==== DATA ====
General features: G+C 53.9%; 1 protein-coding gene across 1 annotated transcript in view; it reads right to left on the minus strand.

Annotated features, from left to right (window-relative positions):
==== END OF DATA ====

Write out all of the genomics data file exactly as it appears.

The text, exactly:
General features: G+C 53.9%; 1 protein-coding gene across 1 annotated transcript in view; it reads right to left on the minus strand.

Annotated features, from left to right (window-relative positions):